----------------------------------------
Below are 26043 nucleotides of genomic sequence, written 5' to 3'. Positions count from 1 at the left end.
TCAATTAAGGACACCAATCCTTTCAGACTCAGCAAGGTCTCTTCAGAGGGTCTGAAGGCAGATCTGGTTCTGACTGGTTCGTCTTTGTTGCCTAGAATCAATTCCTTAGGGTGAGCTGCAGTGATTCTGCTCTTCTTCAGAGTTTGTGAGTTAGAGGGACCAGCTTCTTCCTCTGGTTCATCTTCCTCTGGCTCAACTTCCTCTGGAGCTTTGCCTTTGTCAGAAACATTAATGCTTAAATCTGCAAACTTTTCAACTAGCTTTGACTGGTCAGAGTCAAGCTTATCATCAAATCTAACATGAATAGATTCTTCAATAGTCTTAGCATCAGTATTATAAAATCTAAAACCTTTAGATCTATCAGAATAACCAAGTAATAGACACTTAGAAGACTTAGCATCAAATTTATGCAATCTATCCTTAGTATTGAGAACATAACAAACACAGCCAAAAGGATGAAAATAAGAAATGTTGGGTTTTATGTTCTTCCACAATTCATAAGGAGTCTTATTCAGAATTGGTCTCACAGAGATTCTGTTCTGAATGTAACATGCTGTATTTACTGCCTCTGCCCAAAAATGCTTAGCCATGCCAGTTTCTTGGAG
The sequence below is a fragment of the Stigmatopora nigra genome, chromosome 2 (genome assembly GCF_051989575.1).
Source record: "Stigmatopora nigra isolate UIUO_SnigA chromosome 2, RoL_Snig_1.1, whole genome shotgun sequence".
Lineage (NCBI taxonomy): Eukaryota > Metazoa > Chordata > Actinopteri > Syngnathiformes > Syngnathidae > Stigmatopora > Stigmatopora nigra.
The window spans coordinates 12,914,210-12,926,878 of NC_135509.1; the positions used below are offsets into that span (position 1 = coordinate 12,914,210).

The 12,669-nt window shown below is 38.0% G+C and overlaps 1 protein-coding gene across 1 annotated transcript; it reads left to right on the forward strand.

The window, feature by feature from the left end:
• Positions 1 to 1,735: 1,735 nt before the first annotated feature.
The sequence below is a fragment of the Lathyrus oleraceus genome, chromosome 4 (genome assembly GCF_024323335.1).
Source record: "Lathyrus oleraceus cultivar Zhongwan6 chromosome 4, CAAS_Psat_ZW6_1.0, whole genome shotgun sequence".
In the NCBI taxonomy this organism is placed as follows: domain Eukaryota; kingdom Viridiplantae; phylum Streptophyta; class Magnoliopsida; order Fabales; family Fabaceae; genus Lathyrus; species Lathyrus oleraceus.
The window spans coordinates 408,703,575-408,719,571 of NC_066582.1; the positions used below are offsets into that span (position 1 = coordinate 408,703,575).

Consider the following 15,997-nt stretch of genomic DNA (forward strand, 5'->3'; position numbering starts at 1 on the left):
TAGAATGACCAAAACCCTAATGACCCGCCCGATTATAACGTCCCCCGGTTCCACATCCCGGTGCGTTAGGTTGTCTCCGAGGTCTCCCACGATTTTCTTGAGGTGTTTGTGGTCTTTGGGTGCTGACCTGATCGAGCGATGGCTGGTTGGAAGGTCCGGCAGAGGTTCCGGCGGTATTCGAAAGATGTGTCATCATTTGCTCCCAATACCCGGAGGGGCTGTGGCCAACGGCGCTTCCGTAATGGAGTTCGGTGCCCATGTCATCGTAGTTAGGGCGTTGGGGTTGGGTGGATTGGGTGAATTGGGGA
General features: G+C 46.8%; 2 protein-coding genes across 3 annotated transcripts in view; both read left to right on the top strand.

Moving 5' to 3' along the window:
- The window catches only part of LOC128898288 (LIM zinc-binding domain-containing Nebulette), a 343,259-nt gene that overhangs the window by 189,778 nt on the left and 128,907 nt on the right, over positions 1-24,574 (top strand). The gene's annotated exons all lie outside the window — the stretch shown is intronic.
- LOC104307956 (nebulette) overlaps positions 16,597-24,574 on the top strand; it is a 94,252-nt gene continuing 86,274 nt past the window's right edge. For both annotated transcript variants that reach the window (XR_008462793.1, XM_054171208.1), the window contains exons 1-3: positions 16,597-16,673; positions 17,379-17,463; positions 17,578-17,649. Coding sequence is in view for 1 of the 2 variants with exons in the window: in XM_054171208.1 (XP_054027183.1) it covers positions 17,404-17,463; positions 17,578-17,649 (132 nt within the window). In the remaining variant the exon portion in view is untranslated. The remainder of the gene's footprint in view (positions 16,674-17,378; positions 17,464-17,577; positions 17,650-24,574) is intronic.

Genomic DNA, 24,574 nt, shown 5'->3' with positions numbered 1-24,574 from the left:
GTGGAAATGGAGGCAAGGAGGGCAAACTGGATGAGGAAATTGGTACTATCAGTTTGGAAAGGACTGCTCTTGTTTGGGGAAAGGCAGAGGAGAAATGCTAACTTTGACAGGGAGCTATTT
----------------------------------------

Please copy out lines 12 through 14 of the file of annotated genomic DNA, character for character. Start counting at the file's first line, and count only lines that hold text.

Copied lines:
In the NCBI taxonomy this organism is placed as follows: domain Eukaryota; kingdom Viridiplantae; phylum Streptophyta; class Magnoliopsida; order Fabales; family Fabaceae; genus Lathyrus; species Lathyrus oleraceus.
The window spans coordinates 408,703,575-408,719,571 of NC_066582.1; the positions used below are offsets into that span (position 1 = coordinate 408,703,575).

Consider the following 15,997-nt stretch of genomic DNA (forward strand, 5'->3'; position numbering starts at 1 on the left):